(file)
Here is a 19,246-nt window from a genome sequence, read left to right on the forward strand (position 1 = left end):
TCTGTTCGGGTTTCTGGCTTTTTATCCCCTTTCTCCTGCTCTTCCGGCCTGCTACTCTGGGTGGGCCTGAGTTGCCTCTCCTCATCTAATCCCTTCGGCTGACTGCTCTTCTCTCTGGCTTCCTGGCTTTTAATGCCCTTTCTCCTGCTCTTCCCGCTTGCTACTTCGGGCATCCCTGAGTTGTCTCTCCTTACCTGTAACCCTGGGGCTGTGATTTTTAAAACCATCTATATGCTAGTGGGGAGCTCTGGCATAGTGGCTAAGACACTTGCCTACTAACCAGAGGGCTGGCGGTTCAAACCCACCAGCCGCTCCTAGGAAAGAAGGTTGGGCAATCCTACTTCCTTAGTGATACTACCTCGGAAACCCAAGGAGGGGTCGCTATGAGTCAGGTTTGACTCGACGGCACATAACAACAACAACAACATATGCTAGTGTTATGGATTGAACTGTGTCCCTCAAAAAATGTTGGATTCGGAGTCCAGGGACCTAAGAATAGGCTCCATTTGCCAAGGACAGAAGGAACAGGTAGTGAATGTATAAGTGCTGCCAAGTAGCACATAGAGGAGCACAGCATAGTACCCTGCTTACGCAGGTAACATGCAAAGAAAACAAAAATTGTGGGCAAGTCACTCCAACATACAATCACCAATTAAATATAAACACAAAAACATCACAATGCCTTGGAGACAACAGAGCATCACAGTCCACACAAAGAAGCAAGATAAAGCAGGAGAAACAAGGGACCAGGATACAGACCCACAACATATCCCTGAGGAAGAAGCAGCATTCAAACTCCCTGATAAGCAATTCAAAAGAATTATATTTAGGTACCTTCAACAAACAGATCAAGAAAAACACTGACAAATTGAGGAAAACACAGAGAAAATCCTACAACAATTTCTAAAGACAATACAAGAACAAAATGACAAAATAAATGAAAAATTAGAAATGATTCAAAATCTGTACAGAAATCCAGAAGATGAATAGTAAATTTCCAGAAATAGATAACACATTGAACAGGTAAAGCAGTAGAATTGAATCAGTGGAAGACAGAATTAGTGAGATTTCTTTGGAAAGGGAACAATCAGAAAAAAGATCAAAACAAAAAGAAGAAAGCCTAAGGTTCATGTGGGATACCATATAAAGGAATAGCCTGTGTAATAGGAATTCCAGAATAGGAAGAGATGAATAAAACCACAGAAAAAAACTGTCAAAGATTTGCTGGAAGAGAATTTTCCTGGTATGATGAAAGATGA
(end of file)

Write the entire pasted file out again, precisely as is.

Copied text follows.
Here is a 19,246-nt window from a genome sequence, read left to right on the forward strand (position 1 = left end):
TCTGTTCGGGTTTCTGGCTTTTTATCCCCTTTCTCCTGCTCTTCCGGCCTGCTACTCTGGGTGGGCCTGAGTTGCCTCTCCTCATCTAATCCCTTCGGCTGACTGCTCTTCTCTCTGGCTTCCTGGCTTTTAATGCCCTTTCTCCTGCTCTTCCCGCTTGCTACTTCGGGCATCCCTGAGTTGTCTCTCCTTACCTGTAACCCTGGGGCTGTGATTTTTAAAACCATCTATATGCTAGTGGGGAGCTCTGGCATAGTGGCTAAGACACTTGCCTACTAACCAGAGGGCTGGCGGTTCAAACCCACCAGCCGCTCCTAGGAAAGAAGGTTGGGCAATCCTACTTCCTTAGTGATACTACCTCGGAAACCCAAGGAGGGGTCGCTATGAGTCAGGTTTGACTCGACGGCACATAACAACAACAACAACATATGCTAGTGTTATGGATTGAACTGTGTCCCTCAAAAAATGTTGGATTCGGAGTCCAGGGACCTAAGAATAGGCTCCATTTGCCAAGGACAGAAGGAACAGGTAGTGAATGTATAAGTGCTGCCAAGTAGCACATAGAGGAGCACAGCATAGTACCCTGCTTACGCAGGTAACATGCAAAGAAAACAAAAATTGTGGGCAAGTCACTCCAACATACAATCACCAATTAAATATAAACACAAAAACATCACAATGCCTTGGAGACAACAGAGCATCACAGTCCACACAAAGAAGCAAGATAAAGCAGGAGAAACAAGGGACCAGGATACAGACCCACAACATATCCCTGAGGAAGAAGCAGCATTCAAACTCCCTGATAAGCAATTCAAAAGAATTATATTTAGGTACCTTCAACAAACAGATCAAGAAAAACACTGACAAATTGAGGAAAACACAGAGAAAATCCTACAACAATTTCTAAAGACAATACAAGAACAAAATGACAAAATAAATGAAAAATTAGAAATGATTCAAAATCTGTACAGAAATCCAGAAGATGAATAGTAAATTTCCAGAAATAGATAACACATTGAACAGGTAAAGCAGTAGAATTGAATCAGTGGAAGACAGAATTAGTGAGATTTCTTTGGAAAGGGAACAATCAGAAAAAAGATCAAAACAAAAAGAAGAAAGCCTAAGGTTCATGTGGGATACCATATAAAGGAATAGCCTGTGTAATAGGAATTCCAGAATAGGAAGAGATGAATAAAACCACAGAAAAAAACTGTCAAAGATTTGCTGGAAGAGAATTTTCCTGGTATGATGAAAGATGA